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Dec 29 2012

Elderly Atheists Have It Worse

Atheism is growing in this country, but the growth is mostly among younger people. Surveys show that older people are far more likely to believe in God than younger people, which, I’m sorry to say had never occurred to me, almost certainly means that older atheists are more likely to face hostility among their social group than younger people are. A PBS station in California has a report on the matter.

[Brigit] Clarke-Smith started Atheists Anonymous after a fellow La Costa resident asked if she was a Christian.

“I thought, that’s a strange thing to say, and I said, ‘no,’ just like that,” Clarke-Smith said. “And she said, ‘well, what are you?’ And I said, ‘I’m an atheist!’ And she was angry, and she walked right out.”

A woman overheard Clarke-Smith and shared some advice.

“She said, ‘oh, we’re atheists, but we want to remain anonymous,’“ she said.

Clarke-Smith decided to start a group for atheists like that woman. She named it Atheists Anonymous in her honor…

But despite the increase in popularity, Clarke-Smith said some residents of La Costa Glen don’t appreciate her efforts.

“I’ve been called anti-Christ, I have been called a Jew lover, and one day I was standing in our mail room, and two ladies were looking at a poster that said ‘Brigit Clarke-Smith, Questions? Call Me,’” Clarke-Smith said. “And one of them said, ‘you see this woman’s name? She’s a sinner, she’s going to Hell, and she’s going to burn forever.’ ”

We put a lot of focus on helping younger people organize secular student groups and the like. I think we should put some focus on helping older atheists do the same thing as well.

30 comments

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  1. 1
    tuibguy

    Considering that we will be there sooner than we would like, I think helping elderly atheists is a capital idea.

  2. 2
    chisaihana5219

    I guess I am what you would call an “elderly atheist” as I will be 69 soon. I’ve never had problems with it among other seniors. Just before Christmas, another senior who knows I am a non-believer, asked if it was okay to say “Merry Christmas” to me. I said “Sure is, and Merry Christmas to you too.” Yes, there are probably people around me who think I am going to hell, or who thinks it’s sad that I don’t believe in the divinity of Jesus, but they don’t say anything out loud about it. Maybe that part of “Minnesota Nice”. I don’t think we need to be militant about atheism. As for the elders who are militant believers and insult non-believers, it’s just that they are trying to reinforce their beliefs to themselves. They need to do that so that death won’t be so frightening. If they believe in Heaven, then it’s okay to die. Those of us who don’t believe in life after death know that it’s all part of the natural world and we accept it like snow in winter.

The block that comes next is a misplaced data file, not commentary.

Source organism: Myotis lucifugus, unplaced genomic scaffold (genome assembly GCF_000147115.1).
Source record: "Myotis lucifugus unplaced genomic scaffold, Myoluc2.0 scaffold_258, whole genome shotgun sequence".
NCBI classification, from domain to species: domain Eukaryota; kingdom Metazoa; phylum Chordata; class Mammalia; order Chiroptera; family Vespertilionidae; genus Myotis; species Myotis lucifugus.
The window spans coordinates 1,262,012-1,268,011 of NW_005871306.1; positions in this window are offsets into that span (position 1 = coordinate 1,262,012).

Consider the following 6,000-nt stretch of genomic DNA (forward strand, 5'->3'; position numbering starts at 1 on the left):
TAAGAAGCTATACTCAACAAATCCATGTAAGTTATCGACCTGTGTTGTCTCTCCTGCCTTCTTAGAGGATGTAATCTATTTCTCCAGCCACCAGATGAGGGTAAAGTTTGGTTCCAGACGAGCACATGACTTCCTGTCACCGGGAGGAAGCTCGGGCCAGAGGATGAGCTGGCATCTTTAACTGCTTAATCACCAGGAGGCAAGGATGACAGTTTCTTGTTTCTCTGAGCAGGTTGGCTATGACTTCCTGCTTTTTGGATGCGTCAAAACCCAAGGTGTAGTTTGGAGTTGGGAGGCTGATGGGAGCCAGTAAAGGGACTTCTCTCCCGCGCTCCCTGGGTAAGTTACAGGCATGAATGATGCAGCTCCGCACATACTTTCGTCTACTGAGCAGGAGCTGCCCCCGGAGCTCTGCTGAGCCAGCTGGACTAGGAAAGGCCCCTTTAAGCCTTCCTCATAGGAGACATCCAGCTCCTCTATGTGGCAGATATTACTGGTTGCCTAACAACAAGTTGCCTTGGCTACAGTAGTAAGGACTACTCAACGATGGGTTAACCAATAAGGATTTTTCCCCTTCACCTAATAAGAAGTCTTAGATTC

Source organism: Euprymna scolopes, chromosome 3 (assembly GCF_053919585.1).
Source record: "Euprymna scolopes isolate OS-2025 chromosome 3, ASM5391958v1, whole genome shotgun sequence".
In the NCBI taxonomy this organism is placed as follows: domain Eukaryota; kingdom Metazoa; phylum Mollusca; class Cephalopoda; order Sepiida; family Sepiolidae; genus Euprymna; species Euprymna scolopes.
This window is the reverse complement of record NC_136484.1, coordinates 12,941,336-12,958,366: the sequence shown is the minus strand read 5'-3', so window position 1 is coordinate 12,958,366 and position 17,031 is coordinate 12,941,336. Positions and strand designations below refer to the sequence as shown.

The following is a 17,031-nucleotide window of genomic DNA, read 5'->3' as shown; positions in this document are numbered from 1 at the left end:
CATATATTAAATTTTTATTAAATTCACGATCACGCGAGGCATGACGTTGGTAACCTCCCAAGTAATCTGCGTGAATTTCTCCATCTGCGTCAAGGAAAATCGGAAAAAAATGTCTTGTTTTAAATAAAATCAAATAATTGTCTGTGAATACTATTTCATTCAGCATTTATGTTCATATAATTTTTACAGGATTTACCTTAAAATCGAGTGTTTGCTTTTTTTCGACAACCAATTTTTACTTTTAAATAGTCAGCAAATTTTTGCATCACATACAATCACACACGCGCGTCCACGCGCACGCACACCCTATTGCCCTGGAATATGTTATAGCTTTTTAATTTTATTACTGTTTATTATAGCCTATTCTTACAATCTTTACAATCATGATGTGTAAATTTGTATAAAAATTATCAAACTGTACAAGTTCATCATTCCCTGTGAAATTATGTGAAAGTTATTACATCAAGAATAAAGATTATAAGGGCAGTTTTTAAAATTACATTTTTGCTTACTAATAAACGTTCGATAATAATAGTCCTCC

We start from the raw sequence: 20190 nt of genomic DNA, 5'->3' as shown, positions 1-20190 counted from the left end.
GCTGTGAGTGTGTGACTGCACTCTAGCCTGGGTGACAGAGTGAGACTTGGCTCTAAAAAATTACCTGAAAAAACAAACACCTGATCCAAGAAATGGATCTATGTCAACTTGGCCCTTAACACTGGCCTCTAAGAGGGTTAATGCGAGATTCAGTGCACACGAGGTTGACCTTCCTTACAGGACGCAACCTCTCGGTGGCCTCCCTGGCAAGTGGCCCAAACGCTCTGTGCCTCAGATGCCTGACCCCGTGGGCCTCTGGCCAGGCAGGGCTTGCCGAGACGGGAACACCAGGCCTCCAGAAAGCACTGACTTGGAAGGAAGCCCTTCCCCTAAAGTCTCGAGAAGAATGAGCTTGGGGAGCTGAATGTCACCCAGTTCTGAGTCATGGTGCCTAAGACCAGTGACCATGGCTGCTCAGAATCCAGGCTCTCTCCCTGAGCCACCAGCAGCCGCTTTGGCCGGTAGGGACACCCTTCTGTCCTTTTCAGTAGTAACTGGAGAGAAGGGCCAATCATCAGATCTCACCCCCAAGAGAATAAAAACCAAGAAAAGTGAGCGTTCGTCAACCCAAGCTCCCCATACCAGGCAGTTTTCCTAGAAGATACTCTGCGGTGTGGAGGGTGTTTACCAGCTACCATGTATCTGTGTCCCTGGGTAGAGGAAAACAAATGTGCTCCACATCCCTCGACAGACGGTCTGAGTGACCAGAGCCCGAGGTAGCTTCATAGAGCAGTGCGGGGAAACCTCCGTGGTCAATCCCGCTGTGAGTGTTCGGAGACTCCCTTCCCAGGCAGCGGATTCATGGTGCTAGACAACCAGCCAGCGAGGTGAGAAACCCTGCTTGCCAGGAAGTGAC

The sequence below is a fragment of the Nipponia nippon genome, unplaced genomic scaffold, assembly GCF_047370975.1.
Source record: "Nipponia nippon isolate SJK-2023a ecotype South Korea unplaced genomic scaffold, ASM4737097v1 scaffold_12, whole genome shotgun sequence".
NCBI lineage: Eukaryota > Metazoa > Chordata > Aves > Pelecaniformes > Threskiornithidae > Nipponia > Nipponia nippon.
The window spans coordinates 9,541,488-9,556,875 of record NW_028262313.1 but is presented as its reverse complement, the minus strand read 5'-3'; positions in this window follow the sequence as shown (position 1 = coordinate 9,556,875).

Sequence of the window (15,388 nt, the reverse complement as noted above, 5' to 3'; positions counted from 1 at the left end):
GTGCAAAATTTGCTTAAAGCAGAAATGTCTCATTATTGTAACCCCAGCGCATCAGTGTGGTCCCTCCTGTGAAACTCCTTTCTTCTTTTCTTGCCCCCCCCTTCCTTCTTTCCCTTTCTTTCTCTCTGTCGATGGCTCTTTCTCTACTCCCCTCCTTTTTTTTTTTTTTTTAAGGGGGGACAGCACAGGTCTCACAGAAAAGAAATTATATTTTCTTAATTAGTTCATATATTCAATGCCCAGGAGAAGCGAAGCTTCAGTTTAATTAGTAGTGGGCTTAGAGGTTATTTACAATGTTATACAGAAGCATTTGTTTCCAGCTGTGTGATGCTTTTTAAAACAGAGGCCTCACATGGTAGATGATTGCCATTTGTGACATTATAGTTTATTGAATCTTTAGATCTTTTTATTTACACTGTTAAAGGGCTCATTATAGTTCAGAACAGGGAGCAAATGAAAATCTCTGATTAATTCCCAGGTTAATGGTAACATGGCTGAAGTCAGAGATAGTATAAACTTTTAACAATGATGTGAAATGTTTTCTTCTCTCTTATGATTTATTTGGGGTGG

3. 3
    machintelligence

    As a member of the demographic mentioned above, I learned to keep a pretty low profile. It does seem to fly in the face of the trope that atheist conventions are hotel ballrooms full of old men (some truth there — but becoming less true all the time). I have become more outspoken in recent years, and I think that the increasing acceptance of atheists will continue. Of course I have always lived in urban areas in the Northern USA, so I never experienced real discrimination.Because a lot of us aren’t joiners, it probably won’t do a lot of good, but it’s worth a try.

  4. 4
    tuibguy

    In the nursing homes that I have been to, and especially in the one where my dad lived out his final months, there was Godsign everywhere. My dad was religious, so of course it didn’t bother him. But, I imagine that an atheist in his shoes would have felt that he or she needed to keep a low profile in order not to feel ostracized in their final social milieu. Especially those who receive few visitors.

  5. 5
    Bronze Dog

    My grandmother wasn’t an atheist, but her first degree was in biology, so she did believe in evolution and the general scientific consensus for a lot of things. At the retirement home, there were some people she just couldn’t talk to. One of the extreme examples was a flat Earther who refused to look up at the night sky because “they’re trying to trick us.”

  6. 6
    John Hinkle

    She’s a sinner, she’s going to Hell, and she’s going to burn forever.

    Now that’s the way to spread the Good Word. Nothing like the ye-olde-tyme-religion-lake-o-fire-and-brimstone message to let non-xians know where they’re headed in the afterlife. This is the kind of thing that swells the roles of Xians in the nation’s churches, right?

  7. 7
    Argle Bargle

    I’m 64 and I’ve been facing hostility over my atheism for my entire adult life. I’ve even had my life threatened because of my atheism (me putting a fish-gutting knife an inch from his left eye convinced him that threatening me was a bad idea). I haven’t noticed the frequency of sneers and rancor increasing or decreasing over the years.

  8. 8
    Gretchen

    A lot of people are only out as atheists on the internet, and that’s where they find their support structure. I think we will become the first generation of elderly atheists who don’t have such a problem with acceptance, for that reason.

  9. 9
    josephmccauley

    I have encountered no open hostility although I am an open atheist. Maybe I get flak behind my back, but that’s fine with me. My religious friends just shake their heads.

  10. 10